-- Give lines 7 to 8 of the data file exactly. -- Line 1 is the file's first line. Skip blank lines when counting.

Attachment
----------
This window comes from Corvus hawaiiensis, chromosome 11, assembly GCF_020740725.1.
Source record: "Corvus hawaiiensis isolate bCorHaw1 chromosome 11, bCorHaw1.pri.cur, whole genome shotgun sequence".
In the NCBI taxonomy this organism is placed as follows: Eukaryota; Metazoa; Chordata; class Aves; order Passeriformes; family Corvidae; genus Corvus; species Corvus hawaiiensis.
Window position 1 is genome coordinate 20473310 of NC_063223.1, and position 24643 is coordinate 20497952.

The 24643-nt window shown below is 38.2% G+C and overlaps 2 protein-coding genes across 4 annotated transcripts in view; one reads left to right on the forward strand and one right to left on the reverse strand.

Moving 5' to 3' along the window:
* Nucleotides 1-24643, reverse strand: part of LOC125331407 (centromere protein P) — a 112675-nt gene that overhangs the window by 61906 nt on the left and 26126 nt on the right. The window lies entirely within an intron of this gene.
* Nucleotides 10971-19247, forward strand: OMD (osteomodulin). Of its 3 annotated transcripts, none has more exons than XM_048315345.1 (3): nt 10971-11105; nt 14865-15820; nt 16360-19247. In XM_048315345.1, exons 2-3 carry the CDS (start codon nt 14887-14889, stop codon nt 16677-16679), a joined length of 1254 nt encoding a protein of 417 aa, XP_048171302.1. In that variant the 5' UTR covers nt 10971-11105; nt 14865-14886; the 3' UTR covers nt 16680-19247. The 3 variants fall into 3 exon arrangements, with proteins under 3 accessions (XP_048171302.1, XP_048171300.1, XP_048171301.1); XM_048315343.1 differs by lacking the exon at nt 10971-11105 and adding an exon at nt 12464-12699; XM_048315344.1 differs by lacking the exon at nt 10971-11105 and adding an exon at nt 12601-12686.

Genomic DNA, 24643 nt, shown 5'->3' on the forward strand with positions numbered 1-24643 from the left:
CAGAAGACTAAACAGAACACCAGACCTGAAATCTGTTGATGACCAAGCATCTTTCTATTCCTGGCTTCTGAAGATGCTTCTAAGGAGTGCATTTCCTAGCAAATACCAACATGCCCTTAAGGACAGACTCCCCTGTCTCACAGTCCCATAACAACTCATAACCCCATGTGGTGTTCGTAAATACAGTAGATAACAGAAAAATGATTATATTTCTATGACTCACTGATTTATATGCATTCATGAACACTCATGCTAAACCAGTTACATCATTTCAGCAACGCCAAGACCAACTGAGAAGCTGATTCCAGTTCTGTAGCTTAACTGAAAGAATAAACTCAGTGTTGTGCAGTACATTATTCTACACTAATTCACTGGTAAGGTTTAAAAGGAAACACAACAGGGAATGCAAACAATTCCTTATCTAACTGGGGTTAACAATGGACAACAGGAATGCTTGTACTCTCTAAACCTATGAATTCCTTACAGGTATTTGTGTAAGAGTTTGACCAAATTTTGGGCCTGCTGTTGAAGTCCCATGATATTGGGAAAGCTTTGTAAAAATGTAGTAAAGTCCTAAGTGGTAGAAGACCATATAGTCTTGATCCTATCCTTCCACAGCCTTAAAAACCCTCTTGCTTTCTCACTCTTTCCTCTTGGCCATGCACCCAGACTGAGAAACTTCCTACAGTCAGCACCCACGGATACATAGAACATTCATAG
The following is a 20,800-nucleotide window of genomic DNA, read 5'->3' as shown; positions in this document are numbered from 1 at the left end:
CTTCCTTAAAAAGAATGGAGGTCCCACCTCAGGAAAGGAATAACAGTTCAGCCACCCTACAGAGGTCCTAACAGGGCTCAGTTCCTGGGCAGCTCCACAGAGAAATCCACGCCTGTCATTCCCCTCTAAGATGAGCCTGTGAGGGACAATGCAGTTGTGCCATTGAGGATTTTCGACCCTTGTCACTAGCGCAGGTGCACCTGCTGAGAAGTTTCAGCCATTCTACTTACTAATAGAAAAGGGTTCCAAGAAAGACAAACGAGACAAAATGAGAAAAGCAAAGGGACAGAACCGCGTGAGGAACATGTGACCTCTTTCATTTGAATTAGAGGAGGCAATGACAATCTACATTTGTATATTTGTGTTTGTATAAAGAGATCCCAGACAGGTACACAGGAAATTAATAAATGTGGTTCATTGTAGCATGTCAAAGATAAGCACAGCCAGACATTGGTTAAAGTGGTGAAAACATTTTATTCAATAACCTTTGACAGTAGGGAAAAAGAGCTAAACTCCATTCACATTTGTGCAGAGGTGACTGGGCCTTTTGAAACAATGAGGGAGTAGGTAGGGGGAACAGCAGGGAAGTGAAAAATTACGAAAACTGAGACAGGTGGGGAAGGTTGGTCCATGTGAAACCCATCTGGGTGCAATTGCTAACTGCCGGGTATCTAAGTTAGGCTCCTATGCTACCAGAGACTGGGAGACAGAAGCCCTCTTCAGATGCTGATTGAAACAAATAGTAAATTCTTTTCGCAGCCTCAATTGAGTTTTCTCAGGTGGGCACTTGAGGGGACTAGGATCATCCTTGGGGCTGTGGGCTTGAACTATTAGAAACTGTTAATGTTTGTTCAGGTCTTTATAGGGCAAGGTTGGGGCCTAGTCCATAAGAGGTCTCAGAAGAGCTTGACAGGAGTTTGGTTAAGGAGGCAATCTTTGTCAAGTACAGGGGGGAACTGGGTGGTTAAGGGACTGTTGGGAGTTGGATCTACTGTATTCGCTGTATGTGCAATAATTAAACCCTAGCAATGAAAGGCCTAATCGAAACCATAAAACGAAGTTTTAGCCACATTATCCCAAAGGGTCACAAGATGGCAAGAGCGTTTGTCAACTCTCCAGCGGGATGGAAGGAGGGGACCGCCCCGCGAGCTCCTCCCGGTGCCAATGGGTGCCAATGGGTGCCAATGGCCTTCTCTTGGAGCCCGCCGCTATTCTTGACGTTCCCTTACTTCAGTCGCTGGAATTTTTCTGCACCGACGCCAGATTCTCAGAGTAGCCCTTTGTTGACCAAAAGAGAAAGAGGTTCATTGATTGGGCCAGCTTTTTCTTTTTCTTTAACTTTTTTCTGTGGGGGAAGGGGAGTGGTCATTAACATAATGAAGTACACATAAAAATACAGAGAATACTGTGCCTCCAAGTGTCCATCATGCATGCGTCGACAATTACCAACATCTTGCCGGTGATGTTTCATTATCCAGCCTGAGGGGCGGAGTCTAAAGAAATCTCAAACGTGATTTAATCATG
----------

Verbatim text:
* Nucleotides 1-24643, reverse strand: part of LOC125331407 (centromere protein P) — a 112675-nt gene that overhangs the window by 61906 nt on the left and 26126 nt on the right. The window lies entirely within an intron of this gene.
* Nucleotides 10971-19247, forward strand: OMD (osteomodulin). Of its 3 annotated transcripts, none has more exons than XM_048315345.1 (3): nt 10971-11105; nt 14865-15820; nt 16360-19247. In XM_048315345.1, exons 2-3 carry the CDS (start codon nt 14887-14889, stop codon nt 16677-16679), a joined length of 1254 nt encoding a protein of 417 aa, XP_048171302.1. In that variant the 5' UTR covers nt 10971-11105; nt 14865-14886; the 3' UTR covers nt 16680-19247. The 3 variants fall into 3 exon arrangements, with proteins under 3 accessions (XP_048171302.1, XP_048171300.1, XP_048171301.1); XM_048315343.1 differs by lacking the exon at nt 10971-11105 and adding an exon at nt 12464-12699; XM_048315344.1 differs by lacking the exon at nt 10971-11105 and adding an exon at nt 12601-12686.